Once upon a time there was a little poor boy named Pete. He was the son of two, the mother was called Mary and the father was called James. Every day at six o'clock Pete would go pick apples off an apple tree, although his family could not just eat apples, so they would sell them in the market, 5 for a bag of 10 gold. One sunny morning Pete got up to get apples and there was a big apple. It was even bigger than a cat, bigger than a chair and bigger than a table. In fact, it took up the whole tree so that no other apples could grow. So Pete started pulling. The apple would not move, no not one bit. So, Pete called Mary over. Together they pulled but the apple would not move, no not one bit. So they called James. So James pulled Mary, Mary pulled Pete and Pete pulled the apple. Then James sang, “Pull Pete, pull Pete. Come on Pete, if it doesn’t come out we’ll have nothing to eat” But the apple did not move. No not one bit. So Pete's friend pulled James, James pulled Mary, Mary pulled Pete and Pete pulled the apple. Then Pete’s friend sang, “Pull Pete, pull Pete come on Pete, if it doesn’t come out we’ll nothing to eat.” But the apple did not move. No not one bit. So Pet’s friend called his dog. The dog pulled Pete’s friend. Pete’s friend pulled James, James pulled Mary, Mary pulled Pet and Pet pulled the apple. Then they all sang, “Pull Pete, pull Pete come on Pete, if it doesn’t come out we’ll nothing to eat.” Then a little mouse came up. He said, “Leave this to me.” To that word he jumped on top of the apple and chewed right through the stalk. The apple fell down with a bang! That night they all had apple pie for dinner, and lived happily every after. By Nicholas Marriott 6P

THE MYSTERIOUS JUNGLE The Jungle was moist and damp. Leaves as big as desks were blocking every path that looked safe. Vines like long, twisting finger dangled down from above the tree tops. Huge tree trunks hung down like giant pillars, like an ocean of trees, each one hiding a million eyes. The Jungle was like a mysterious person, no one understood it and no one ever will. By Timothy Mitchell 6B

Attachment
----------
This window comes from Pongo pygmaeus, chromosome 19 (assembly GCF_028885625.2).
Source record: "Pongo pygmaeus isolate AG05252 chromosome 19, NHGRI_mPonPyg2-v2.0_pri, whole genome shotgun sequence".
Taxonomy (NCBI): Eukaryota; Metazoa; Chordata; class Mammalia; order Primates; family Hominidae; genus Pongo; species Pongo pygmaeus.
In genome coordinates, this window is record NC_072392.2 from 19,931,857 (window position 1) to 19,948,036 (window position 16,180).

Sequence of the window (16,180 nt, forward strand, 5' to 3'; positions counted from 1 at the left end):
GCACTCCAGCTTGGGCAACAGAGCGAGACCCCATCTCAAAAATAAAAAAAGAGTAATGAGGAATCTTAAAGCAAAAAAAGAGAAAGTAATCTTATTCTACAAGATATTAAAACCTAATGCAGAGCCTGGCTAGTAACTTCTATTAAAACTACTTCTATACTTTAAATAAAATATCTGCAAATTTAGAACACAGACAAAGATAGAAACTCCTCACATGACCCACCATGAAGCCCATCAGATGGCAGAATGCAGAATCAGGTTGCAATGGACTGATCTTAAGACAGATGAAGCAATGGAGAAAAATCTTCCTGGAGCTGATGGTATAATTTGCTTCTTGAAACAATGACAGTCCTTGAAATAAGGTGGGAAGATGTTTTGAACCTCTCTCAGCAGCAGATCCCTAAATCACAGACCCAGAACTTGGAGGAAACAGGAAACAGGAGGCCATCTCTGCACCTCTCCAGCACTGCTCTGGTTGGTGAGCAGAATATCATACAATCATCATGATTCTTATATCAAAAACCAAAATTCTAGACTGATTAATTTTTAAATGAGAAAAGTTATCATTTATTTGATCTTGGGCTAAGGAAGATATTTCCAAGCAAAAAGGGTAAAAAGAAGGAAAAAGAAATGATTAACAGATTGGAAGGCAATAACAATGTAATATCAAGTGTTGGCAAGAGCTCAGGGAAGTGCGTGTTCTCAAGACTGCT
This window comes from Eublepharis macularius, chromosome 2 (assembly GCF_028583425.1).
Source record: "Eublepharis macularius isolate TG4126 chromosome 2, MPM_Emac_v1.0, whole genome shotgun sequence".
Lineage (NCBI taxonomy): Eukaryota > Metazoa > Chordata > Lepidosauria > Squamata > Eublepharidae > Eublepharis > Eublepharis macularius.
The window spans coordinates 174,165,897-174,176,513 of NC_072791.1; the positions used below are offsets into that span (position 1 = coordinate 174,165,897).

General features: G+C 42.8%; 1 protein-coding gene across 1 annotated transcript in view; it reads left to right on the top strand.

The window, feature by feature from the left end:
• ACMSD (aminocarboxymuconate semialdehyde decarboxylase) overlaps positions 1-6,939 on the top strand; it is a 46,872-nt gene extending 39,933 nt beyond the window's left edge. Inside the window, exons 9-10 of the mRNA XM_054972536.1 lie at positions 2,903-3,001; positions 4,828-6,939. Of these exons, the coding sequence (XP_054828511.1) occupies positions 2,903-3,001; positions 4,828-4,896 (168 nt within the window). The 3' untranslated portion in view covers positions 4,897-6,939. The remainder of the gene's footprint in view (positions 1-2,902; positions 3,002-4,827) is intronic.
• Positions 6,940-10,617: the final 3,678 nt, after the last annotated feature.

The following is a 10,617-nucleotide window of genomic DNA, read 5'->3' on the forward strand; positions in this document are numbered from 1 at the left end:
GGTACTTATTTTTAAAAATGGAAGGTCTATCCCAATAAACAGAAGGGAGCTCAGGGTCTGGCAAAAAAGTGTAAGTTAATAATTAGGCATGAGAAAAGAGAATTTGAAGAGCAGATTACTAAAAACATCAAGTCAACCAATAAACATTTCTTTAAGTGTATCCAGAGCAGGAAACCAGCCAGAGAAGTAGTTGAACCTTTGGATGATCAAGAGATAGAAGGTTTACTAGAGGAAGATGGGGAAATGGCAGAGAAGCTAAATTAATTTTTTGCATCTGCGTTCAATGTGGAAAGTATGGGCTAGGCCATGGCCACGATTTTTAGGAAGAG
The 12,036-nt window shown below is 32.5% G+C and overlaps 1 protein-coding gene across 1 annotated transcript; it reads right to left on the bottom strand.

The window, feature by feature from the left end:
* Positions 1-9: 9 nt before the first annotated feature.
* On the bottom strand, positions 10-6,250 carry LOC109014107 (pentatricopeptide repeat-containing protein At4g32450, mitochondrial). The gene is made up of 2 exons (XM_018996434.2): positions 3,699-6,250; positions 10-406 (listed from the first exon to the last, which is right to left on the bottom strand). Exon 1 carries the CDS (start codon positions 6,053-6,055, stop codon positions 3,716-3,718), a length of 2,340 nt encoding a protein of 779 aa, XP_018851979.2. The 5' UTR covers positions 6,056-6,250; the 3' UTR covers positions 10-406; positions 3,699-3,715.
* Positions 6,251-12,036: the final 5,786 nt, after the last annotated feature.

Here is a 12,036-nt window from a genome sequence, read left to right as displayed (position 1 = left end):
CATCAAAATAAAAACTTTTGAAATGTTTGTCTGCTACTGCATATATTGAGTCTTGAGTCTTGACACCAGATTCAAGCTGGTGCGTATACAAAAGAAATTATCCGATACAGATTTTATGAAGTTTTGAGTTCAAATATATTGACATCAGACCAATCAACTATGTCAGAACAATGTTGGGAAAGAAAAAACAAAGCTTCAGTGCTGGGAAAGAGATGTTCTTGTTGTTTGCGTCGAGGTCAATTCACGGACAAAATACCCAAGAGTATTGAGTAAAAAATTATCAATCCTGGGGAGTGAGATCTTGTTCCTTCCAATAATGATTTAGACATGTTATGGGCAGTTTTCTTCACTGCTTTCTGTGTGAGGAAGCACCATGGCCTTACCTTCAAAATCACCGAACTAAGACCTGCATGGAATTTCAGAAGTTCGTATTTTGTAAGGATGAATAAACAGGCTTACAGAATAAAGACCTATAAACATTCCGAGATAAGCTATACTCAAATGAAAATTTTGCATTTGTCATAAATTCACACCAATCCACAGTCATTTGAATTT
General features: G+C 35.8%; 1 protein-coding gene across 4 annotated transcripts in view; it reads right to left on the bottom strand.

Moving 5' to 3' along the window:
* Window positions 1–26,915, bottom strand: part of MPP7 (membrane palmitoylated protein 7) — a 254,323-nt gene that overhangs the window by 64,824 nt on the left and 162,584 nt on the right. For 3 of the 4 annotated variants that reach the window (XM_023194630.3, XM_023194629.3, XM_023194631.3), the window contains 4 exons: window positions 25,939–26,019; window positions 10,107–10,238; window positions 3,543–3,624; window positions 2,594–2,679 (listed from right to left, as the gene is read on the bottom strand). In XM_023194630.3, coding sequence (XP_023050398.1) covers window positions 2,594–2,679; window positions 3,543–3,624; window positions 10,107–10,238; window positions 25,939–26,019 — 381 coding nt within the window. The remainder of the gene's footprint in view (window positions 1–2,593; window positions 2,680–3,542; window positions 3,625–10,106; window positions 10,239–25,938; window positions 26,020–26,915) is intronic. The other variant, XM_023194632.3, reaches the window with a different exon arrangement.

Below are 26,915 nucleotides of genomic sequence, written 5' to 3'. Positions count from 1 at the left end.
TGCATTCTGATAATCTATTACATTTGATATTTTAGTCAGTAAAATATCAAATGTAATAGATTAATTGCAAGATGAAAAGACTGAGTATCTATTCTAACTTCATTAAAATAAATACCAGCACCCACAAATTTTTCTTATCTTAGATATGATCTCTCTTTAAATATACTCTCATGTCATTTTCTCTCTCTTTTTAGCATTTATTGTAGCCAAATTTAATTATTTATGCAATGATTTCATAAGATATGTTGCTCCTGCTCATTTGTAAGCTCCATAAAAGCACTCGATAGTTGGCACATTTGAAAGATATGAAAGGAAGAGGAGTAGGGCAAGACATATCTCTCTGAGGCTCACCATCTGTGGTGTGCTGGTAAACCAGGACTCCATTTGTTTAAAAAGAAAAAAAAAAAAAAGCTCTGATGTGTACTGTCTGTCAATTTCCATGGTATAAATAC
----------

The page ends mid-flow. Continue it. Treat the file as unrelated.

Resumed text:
THE UNEXPECTED JOURNEY Shouts could be heard as the kids in the district wrestled for the stale piece of bread. Slowly the dust cleared and Singʼs gaunt, scarred face appeared in the middle. The kids who still had some energy groaned once they realized that Sing had beaten them again. He brushed some dirt from his permanently dirty clothes, then slowly wandered into the long deserted alley that he called home. He heard the others shout things like: “Come on give it ʻere!” and “You always take the food!” But he just called back, “Survival of the fittest!” Sing wandered over to a large hole in a wall, knelt down and crawled into it. He lay down and wondered what it would be like to have a family, or at least a relative or two.


Matt was the only thoughtful one in his family. This fourteen year old boy was the son of the multimillionaires Jane and Thomas Steel. He slowly trudged up the stairs wondering what it would be like to run away. Last night he had been almost tempted to do this. His father had shouted at him, calling him an idiot who wasted their money on those homeless people. Heʼd said it was a waste of time! Suddenly something hit him. He recalled what happened last night. Hmm, his dad shouted at him, he almost burst into tears, and.... Hey! Hold the phone! Whatʼs that in the background? His mum was laughing in agreement! “Thatʼs it! Iʼm leaving!” he said aloud. So he accessed his familyʼs funds and grabbed about $ 3500. Then he sneaked out the back door, called a cab, asked for the airport and left.


The harsh wind bit at Singʼs face and pushed his hair around, but he ignored it. Staring into the open plains of grass that lay just outside the grey ruins of his district. His district was quite an interesting place. Even on the sunniest, warmest day, his rustic home always seemed to have an eerie glow around it. Then a low grumble and billows of black smoke distracted him and made him look up. A long, slim plane came spinning down, landing roughly on the field.


Matt, whoʼd personally never been in a plane crash before, had no idea what to do. So he began to panic. He jumped out of his seat, shouting at the top of his lungs, “Help! What do we do?!” The pilotʼs mere reply was to get back into his seat. So he did just that, still screaming at the top of his lungs. THUD! Glancing out the window he saw the wing

had hit a tree and theyʼd crashed into field. He jumped out of his seat and burst through the pilotʼs door. Uh-oh. He had assumed that when the plane hit the tree, all it had taken out was the wing. He was wrong. A longer jutting branch, had struck the pilotʼs cabin killing him. Although he didnʼt even know the man, he couldnʼt help sobbing.